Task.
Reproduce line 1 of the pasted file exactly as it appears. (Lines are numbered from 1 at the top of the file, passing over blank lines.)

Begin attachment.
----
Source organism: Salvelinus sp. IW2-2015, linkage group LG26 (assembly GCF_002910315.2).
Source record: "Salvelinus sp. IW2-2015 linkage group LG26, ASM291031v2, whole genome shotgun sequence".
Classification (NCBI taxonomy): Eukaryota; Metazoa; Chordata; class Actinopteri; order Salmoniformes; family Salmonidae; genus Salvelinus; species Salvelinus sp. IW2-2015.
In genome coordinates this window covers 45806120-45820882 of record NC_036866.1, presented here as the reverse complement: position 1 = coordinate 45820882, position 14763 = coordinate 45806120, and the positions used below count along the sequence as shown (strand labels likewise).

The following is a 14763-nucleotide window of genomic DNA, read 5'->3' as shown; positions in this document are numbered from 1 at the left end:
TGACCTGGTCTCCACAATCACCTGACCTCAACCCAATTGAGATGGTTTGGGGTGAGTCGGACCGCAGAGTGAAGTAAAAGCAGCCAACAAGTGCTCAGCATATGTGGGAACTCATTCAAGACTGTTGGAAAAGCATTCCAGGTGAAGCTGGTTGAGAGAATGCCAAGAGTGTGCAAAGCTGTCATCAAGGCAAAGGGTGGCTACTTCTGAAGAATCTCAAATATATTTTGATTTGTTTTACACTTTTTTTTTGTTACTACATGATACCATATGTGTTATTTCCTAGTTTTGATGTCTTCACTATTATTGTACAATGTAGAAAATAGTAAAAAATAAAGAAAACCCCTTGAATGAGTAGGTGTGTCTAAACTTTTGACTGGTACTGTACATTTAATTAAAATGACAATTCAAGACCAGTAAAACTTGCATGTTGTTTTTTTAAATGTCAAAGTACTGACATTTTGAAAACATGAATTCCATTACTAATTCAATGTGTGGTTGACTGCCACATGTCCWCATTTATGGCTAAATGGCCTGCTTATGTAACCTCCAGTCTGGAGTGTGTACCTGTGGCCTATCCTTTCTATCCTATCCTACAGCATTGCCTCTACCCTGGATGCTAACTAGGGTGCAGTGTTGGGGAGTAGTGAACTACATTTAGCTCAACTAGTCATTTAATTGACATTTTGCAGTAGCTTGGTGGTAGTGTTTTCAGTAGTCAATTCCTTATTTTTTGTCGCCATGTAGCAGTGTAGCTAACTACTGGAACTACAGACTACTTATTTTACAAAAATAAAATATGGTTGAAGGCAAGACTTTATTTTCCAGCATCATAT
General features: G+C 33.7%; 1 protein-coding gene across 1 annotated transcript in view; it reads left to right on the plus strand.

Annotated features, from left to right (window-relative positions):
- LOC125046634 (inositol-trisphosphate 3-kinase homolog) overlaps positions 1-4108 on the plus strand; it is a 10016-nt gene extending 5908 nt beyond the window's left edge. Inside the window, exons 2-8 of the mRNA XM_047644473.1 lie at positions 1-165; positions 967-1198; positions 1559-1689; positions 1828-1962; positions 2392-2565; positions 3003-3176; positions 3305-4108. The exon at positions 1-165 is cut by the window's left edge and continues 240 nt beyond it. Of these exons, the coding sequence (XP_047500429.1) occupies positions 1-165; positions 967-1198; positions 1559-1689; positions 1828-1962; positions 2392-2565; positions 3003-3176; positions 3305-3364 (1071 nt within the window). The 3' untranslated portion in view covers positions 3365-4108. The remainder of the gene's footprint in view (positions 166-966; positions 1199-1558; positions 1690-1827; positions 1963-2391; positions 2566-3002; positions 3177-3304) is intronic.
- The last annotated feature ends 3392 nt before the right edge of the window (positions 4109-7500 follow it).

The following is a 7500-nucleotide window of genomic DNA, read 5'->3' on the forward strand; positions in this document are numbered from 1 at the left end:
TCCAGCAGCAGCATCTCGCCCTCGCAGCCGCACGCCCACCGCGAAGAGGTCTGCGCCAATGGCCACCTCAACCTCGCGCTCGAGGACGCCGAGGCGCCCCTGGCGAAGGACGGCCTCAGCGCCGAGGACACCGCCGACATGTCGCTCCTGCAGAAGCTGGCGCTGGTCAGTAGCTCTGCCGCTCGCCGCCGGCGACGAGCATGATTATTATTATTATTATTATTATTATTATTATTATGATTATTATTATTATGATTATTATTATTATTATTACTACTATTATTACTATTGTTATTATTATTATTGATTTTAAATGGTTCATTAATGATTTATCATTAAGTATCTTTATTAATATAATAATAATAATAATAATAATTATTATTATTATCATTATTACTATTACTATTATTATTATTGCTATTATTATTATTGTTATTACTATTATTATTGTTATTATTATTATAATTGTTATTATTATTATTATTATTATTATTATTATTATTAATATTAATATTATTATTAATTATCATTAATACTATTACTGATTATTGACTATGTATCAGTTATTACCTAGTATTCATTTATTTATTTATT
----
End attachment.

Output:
Source organism: Salvelinus sp. IW2-2015, linkage group LG26 (assembly GCF_002910315.2).